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Thirty-seventh in a series of posts celebrating 200 years of Jane Austen’s Mansfield Park. For more details, open Your Invitation to Mansfield Park.

Sheryl Craig is an Austen scholar with a Ph.D. in nineteenth-century British literature from the University of Kansas. She’s a life member of the Jane Austen Society of North America and editor of JASNA News. Sheryl has published articles in Persuasions, Persuasions On-Line, The Explicator, and Jane Austen’s Regency World magazine, and on the websites of the Jane Austen Centre and Chawton House Library. In 2008, Sheryl was selected to be JASNA’s International Visitor, and in 2011-2012, she was JASNA’s Traveling Lecturer for the Central Region. She has presented at regional and national JASNA conferences and to the Scottish branch of the Jane Austen Society. I’m happy to share with you her post on Mansfield Park and divorce.

Rowlandson print 1

In 1812, Thomas Rowlandson produced three separate prints in a series titled “The Secret History of Crim Con.” The print above was the second in the series. The individual panels on the prints depict the absurdities of adultery cases. It was incredibly easy to divorce a woman for adultery; a stroll in the shubbery, a letter, a carriage ride, or the gossip of servants would hold up as evidence in court. (From the Lewis Walpole Digital Library at Yale; reproduced with permission.)

Mr. Rushworth had no difficulty in procuring a divorce; and so ended a marriage contracted under such circumstances as to make any better end the effect of good luck not to be reckoned on. She had despised him, and loved another; and he had been very much aware that it was so. The indignities of stupidity, and the disappointments of selfish passion, can excite little pity. His punishment followed his conduct, as did a deeper punishment the deeper guilt of his wife. He was released from the engagement to be mortified and unhappy, till some other pretty girl could attract him into matrimony again, and he might set forward on a second, and, it is to be hoped, more prosperous trial of the state: if duped, to be duped at least with good humour and good luck; while she must withdraw with infinitely stronger feelings to a retirement and reproach which could allow no second spring of hope or character.

– From Mansfield Park, Chapter 48 (www.mollands.net)

In the Western world in the twenty-first century, infidelity no longer shocks us, and adultery has ceased to be, as Edmund Bertram describes it in Mansfield Park, a “dreadful crime.” Today, if Maria Rushworth left her husband in order to take up residence with Henry Crawford, her family might be initially surprised, but not as devastated by the scandal as they are in Jane Austen’s novel. The modern Bertram clan would probably take Mary Crawford’s pragmatic advice to say nothing to the couple themselves and “let things take their course.” Divorce has lost its sting.

In Jane Austen’s day, divorce was not only considered immoral and illegal, it was financially devastating to the wife and costly to her alleged lover, and, although the woman’s lover could pay his debt to society and begin again, the stigma of immorality and criminality followed the woman for the rest of her life. The legal jargon for an adultery case was “criminal conversation,” usually abbreviated to crim.con, and while the wife had broken the law by her infidelity, the courts, and society in general, turned a blind eye to the adultery or adulteries of the husband in the case. Samuel Johnson expressed the prevailing view: “a husband’s infidelity is nothing” because he “imposes no bastards upon his wife.” A woman’s adultery was quite another thing, and a man who dared to dally with another man’s wife was generally fined between £5,000 and £10,000, to be paid to the husband he had distressed and embarrassed.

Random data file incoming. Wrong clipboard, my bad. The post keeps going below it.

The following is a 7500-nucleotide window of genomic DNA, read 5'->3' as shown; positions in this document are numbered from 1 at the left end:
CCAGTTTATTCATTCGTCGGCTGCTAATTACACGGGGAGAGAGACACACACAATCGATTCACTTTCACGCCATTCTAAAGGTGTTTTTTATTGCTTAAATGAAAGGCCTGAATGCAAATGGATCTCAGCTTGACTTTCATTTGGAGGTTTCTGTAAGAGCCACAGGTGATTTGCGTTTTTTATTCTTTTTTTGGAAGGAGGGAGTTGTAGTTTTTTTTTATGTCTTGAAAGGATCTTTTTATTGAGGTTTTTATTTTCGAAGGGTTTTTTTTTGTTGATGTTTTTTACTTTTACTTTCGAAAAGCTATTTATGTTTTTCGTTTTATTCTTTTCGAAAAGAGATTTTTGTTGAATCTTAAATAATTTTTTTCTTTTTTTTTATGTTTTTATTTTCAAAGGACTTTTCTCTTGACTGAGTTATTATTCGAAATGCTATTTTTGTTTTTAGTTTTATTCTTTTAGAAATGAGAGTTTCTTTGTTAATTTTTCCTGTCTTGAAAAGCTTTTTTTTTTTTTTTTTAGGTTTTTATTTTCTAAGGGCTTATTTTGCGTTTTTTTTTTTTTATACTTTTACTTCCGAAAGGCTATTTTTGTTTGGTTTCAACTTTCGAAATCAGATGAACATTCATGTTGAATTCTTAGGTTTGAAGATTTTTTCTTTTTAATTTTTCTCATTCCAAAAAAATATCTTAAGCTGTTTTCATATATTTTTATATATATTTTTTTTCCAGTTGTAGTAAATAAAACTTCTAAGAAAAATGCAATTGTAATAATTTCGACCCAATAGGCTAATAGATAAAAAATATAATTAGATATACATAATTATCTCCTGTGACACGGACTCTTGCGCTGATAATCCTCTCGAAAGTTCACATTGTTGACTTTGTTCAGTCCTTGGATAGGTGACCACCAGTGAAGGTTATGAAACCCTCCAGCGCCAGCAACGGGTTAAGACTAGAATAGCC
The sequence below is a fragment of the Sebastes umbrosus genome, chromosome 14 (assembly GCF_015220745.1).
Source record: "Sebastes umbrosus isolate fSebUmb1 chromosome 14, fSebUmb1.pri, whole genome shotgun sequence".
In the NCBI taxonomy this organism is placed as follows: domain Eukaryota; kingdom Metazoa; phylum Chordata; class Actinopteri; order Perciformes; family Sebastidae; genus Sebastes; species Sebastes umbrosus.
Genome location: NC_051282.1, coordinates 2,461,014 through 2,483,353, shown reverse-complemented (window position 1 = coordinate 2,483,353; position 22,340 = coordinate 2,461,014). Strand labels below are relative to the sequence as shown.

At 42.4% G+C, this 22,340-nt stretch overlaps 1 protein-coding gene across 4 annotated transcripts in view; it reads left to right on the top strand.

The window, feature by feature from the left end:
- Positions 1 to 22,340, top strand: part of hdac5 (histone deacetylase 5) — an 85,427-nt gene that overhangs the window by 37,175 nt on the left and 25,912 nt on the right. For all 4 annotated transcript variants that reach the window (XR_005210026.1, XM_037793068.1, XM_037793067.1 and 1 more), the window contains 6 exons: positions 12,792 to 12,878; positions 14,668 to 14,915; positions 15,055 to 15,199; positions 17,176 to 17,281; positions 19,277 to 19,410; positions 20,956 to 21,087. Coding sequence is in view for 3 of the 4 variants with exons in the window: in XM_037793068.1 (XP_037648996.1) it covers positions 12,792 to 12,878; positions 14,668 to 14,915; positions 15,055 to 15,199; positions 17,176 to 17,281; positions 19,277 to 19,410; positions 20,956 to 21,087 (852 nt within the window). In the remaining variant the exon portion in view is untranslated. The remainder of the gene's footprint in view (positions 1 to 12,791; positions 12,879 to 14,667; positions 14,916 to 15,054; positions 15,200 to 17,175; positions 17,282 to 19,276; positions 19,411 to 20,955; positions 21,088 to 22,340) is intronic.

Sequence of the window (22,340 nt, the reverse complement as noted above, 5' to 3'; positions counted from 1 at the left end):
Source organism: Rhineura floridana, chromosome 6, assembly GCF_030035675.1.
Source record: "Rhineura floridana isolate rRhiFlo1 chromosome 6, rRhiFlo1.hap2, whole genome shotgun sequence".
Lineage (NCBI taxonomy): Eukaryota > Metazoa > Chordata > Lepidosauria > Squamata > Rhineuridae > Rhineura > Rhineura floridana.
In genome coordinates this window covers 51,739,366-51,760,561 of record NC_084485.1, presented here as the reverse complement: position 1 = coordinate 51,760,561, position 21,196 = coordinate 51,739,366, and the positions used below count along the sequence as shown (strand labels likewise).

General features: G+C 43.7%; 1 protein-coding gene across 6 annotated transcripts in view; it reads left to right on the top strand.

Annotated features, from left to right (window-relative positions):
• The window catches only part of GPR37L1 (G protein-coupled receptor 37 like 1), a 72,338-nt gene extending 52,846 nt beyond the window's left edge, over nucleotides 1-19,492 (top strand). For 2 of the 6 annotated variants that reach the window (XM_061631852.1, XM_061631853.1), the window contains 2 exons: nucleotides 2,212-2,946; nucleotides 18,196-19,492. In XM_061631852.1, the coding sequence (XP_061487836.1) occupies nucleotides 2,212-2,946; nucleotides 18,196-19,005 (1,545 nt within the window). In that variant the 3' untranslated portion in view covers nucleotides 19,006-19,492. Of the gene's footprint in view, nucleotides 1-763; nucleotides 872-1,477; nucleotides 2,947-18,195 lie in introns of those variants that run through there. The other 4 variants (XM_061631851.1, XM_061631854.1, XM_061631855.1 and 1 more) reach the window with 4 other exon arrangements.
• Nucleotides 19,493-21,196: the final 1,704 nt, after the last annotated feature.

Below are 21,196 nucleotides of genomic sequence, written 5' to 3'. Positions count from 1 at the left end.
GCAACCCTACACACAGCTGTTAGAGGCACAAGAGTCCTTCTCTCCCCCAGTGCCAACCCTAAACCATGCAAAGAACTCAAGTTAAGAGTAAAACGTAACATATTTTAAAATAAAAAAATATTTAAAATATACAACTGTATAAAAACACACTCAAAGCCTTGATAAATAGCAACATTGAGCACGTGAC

By the time Jane Austen published Mansfield Park in 1814, divorce had become a predictable process which began with a legal separation from bed and board in the Civil Courts and progressed, still as a legal separation, through the Ecclesiastical Courts of the Church of England. The final, third step was to petition Parliament with a divorce bill, which had to be passed by both houses of Parliament and signed by the King, just like any other law. Each divorce bill was individual and unique, written for the petitioner, who was the husband. Women could not petition Parliament, so a woman could not divorce her husband. She could only be divorced by him.

By the time Jane Austen was born, about one marriage in 3,000 ended up in court, and Parliament divorced, on average, two couples a year. The average divorce required two or three years to work its way through the legal system. Both Civil Courts and Ecclesiastical Courts sanctioned “separation from bed and board,” that is, a legal separation, but Civil Courts had no authority to terminate a marriage, and Ecclesiastical Courts refused to do so; therefore, separated spouses remained legally married.

Rowlandson print 2

In this 1813 print by Thomas Rowlandson (above), Princess Caroline resists the amorous advances of one of her husband’s cronies. Meanwhile, the Prince of Wales turns his back on his wife’s distress to collude with one of his many mistresses and the Lord Chief Justice about divorcing Princess Caroline for adultery. Despite his best efforts, the Prince was never able to procure any evidence or to produce two credible witnesses for his divorce bill. (From the Lewis Walpole Digital Library at Yale; reproduced with permission.)